Crisis Management in the Midst of Labor Strife: Preparing for the Worst

By Crandall, William; Menefee, Michael L. | SAM Advanced Management Journal, Winter 1996 | Go to article overview

Crisis Management in the Midst of Labor Strife: Preparing for the Worst


Crandall, William, Menefee, Michael L., SAM Advanced Management Journal


It was a classic case requiring crisis management. A group of union gold miners walked off the job. Another group of miners from the same union crossed the picket line. Then, on the morning of September 18, 1992, a mysterious explosion killed nine miners. Accident or homicide? Striking member of the Canadian Association of Smelter and Allied Workers claimed it was an accident caused by mine managers who had violated safety regulations (Howse, 1993). Police, on the other hand, investigated the case as a mass murder.

Fortunately, most companies with labor unions will never deal with a crisis of this magnitude. However, crises do occur, and the way they are handled can be a key element in a firm's survival and financial health. Crisis management is the term generally used to describe the process of handling these troublesome events.

In labor relations, a crisis usually revolves around some type of contract dispute. A strike, for instance, has the potential to stir up labor unrest and simultaneously cripple operations. To deal effectively with such a crisis, organizations are encouraged to develop a crisis management plan. This article examines crisis management in relation to organizations that must deal with labor unions and offers suggestions for dealing with labor-related crises.

Crisis Events in Labor Relations

"A crisis is a major, unpredictable event that has potentially negative results. The event and its aftermath may significantly damage an organization and its employees, products, services, financial condition, and reputation," (Barton, 1993: 2). Labor relations has the potential to embody all of the above facets of a crisis. Crisis events that are specific to unionized organizations include picketing, strikes, violence, and negative public perceptions of management.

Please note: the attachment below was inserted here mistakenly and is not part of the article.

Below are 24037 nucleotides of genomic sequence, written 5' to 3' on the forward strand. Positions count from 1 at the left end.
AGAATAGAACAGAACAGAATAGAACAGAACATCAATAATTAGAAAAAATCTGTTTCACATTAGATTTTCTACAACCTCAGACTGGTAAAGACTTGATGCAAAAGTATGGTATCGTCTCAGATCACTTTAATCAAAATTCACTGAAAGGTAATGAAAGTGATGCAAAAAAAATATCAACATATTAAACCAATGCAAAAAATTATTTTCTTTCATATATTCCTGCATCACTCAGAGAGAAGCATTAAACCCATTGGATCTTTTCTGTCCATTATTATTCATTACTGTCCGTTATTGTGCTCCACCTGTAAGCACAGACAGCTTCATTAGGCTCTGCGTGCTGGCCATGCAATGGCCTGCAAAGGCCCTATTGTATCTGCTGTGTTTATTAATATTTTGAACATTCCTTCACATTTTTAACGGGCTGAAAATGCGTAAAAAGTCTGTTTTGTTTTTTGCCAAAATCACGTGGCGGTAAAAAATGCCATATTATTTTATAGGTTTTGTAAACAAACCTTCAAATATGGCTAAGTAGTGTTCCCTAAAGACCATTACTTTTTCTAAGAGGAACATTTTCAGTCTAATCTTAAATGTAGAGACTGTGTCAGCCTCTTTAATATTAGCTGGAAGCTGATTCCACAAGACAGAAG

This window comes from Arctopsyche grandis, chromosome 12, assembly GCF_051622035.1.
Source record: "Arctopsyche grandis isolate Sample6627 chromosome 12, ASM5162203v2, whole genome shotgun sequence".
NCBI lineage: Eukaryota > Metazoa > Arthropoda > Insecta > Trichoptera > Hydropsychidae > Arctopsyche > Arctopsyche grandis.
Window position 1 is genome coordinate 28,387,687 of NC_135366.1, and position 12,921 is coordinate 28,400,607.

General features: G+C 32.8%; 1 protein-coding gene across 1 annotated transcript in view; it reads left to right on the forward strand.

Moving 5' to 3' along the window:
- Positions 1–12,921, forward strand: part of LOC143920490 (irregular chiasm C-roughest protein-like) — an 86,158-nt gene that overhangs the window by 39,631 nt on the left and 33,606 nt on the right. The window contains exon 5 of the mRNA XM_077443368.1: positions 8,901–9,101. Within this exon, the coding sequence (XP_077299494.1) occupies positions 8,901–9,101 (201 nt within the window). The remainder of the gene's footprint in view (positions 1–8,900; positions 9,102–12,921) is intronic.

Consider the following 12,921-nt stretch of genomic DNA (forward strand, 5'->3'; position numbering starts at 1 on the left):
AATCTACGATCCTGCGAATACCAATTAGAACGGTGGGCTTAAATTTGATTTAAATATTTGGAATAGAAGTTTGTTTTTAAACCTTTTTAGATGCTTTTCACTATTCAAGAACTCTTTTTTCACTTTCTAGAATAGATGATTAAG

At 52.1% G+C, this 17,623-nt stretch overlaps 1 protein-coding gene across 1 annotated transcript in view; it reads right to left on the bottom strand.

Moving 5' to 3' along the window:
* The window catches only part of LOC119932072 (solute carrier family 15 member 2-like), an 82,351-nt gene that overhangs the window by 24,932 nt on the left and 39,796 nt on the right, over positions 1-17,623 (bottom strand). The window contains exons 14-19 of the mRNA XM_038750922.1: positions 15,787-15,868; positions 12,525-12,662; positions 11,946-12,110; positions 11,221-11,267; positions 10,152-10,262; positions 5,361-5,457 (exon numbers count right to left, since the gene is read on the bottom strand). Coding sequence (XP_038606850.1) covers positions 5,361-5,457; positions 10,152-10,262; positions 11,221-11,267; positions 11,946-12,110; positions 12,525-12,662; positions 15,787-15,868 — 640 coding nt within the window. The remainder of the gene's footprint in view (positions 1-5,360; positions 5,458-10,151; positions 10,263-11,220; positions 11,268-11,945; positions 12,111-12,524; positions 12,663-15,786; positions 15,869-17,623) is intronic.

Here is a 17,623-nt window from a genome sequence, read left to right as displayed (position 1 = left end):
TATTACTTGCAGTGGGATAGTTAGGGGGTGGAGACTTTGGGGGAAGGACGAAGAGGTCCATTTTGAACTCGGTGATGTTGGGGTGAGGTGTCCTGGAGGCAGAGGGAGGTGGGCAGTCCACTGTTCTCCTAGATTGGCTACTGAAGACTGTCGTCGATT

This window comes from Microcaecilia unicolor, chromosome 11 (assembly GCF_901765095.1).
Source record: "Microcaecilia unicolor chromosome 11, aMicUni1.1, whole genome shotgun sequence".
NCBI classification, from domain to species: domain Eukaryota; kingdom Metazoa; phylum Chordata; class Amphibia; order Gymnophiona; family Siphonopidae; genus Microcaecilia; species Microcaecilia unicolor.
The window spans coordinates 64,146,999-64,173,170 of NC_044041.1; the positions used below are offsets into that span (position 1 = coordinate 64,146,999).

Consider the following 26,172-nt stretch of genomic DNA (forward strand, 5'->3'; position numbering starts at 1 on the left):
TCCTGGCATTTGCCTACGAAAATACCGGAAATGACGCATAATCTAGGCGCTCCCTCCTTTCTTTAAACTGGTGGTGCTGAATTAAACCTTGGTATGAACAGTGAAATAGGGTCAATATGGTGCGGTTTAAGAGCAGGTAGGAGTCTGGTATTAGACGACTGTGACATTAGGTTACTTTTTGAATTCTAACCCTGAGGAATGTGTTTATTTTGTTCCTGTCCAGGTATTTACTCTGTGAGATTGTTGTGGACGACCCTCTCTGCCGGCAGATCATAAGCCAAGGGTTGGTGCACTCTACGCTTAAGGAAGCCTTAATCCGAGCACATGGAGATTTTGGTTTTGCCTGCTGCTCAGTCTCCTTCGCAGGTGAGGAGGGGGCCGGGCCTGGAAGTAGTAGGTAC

* Picketing

While picketing can be fairly peaceful, it can also be troublesome, especially if it disrupts business activities. The Pittsburgh Press witnessed this in 1992 when strikers blocked replacement delivery drivers from entering the compound entrance (Gibbons, 1992).

The Jefferson Hotel in Washington, D.C. was the site of a different type of picketing, i.e., the "bullhorn serenade," (Mencimer, 1992). Rather than go on strike, members of Hotel and Restaurant Employees Local 25 walked the picket line and sounded bullhorns to take their message directly to guests. Jefferson management tried unsuccessfully to get a restraining order on the bullhorn use, although the judge did set guidelines, designating only one bullhorn between 7:00 a.m. and 8:30 a.m. and two horns after that until 9:00 p.m. (Mencimer, 1992). Thus, the picketing did include some degree of guest discomfort. Since some of the rooms command a hefty thousand dollars a night, any discomfort could be seen as a crisis event for management.

* Strikes

The 1994 Teamster strike at UPS illustrated another form of business disruption that can approach crisis proportions. Although the strike lasted only 11 hours, major UPS clients such as Lands End and AT&T were severely affected by the lack of deliveries. In addition, a UPS spokesperson estimated the company would lose in excess of $5 million because of the strike (Frank, 1994).

* Violence

The Ravenswood Aluminum Corporation was the scene of a particularly nasty labor dispute from late 1990 to 1992. Preparations for the impending conflict began early as management installed new fences around company property, erected video surveillance cameras, hired a new security guard service, and brought in refrigerated boxcars of food (Corn, 1992).

The situation became a crisis when a security guard was shot and seriously wounded while on duty. The town of Ravenswood became seriously split between loyalty to the strikers or the strikebreakers. The feud even spilled over to churches. In one example, a strikebreaker entered a church and approached the alter only to witness union workers and their families suddenly exiting the sanctuary (Corn, 1992).

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